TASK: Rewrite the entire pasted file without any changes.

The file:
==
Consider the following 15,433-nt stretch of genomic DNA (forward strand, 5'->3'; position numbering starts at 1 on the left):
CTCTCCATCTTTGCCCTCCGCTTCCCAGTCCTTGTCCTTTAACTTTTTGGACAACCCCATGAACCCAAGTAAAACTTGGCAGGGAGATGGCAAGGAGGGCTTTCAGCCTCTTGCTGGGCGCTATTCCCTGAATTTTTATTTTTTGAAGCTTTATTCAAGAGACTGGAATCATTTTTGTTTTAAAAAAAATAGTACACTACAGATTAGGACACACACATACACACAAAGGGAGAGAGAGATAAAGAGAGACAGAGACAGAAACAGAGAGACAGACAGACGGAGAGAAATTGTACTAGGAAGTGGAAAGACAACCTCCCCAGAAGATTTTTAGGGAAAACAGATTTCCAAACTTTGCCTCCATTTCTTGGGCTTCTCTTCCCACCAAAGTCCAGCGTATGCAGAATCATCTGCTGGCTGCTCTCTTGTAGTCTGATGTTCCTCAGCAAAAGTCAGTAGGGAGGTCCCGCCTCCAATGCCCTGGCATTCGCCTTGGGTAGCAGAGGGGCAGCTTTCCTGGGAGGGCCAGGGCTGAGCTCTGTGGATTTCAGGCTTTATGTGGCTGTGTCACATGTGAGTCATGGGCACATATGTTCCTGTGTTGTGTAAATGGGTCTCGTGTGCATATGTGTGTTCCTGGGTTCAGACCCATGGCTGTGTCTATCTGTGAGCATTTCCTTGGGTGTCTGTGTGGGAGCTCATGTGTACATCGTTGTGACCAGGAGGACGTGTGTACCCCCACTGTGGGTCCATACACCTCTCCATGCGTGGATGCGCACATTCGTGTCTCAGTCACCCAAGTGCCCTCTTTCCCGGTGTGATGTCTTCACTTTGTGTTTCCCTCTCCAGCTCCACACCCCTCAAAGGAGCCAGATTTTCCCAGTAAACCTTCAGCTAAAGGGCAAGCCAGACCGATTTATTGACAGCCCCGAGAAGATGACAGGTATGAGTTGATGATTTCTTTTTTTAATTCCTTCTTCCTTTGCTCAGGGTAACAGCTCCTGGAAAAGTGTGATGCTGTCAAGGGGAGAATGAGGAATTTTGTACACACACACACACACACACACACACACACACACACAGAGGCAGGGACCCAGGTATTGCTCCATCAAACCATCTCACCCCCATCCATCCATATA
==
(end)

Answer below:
Consider the following 15,433-nt stretch of genomic DNA (forward strand, 5'->3'; position numbering starts at 1 on the left):
CTCTCCATCTTTGCCCTCCGCTTCCCAGTCCTTGTCCTTTAACTTTTTGGACAACCCCATGAACCCAAGTAAAACTTGGCAGGGAGATGGCAAGGAGGGCTTTCAGCCTCTTGCTGGGCGCTATTCCCTGAATTTTTATTTTTTGAAGCTTTATTCAAGAGACTGGAATCATTTTTGTTTTAAAAAAAATAGTACACTACAGATTAGGACACACACATACACACAAAGGGAGAGAGAGATAAAGAGAGACAGAGACAGAAACAGAGAGACAGACAGACGGAGAGAAATTGTACTAGGAAGTGGAAAGACAACCTCCCCAGAAGATTTTTAGGGAAAACAGATTTCCAAACTTTGCCTCCATTTCTTGGGCTTCTCTTCCCACCAAAGTCCAGCGTATGCAGAATCATCTGCTGGCTGCTCTCTTGTAGTCTGATGTTCCTCAGCAAAAGTCAGTAGGGAGGTCCCGCCTCCAATGCCCTGGCATTCGCCTTGGGTAGCAGAGGGGCAGCTTTCCTGGGAGGGCCAGGGCTGAGCTCTGTGGATTTCAGGCTTTATGTGGCTGTGTCACATGTGAGTCATGGGCACATATGTTCCTGTGTTGTGTAAATGGGTCTCGTGTGCATATGTGTGTTCCTGGGTTCAGACCCATGGCTGTGTCTATCTGTGAGCATTTCCTTGGGTGTCTGTGTGGGAGCTCATGTGTACATCGTTGTGACCAGGAGGACGTGTGTACCCCCACTGTGGGTCCATACACCTCTCCATGCGTGGATGCGCACATTCGTGTCTCAGTCACCCAAGTGCCCTCTTTCCCGGTGTGATGTCTTCACTTTGTGTTTCCCTCTCCAGCTCCACACCCCTCAAAGGAGCCAGATTTTCCCAGTAAACCTTCAGCTAAAGGGCAAGCCAGACCGATTTATTGACAGCCCCGAGAAGATGACAGGTATGAGTTGATGATTTCTTTTTTTAATTCCTTCTTCCTTTGCTCAGGGTAACAGCTCCTGGAAAAGTGTGATGCTGTCAAGGGGAGAATGAGGAATTTTGTACACACACACACACACACACACACACACACACACACAGAGGCAGGGACCCAGGTATTGCTCCATCAAACCATCTCACCCCCATCCATCCATATA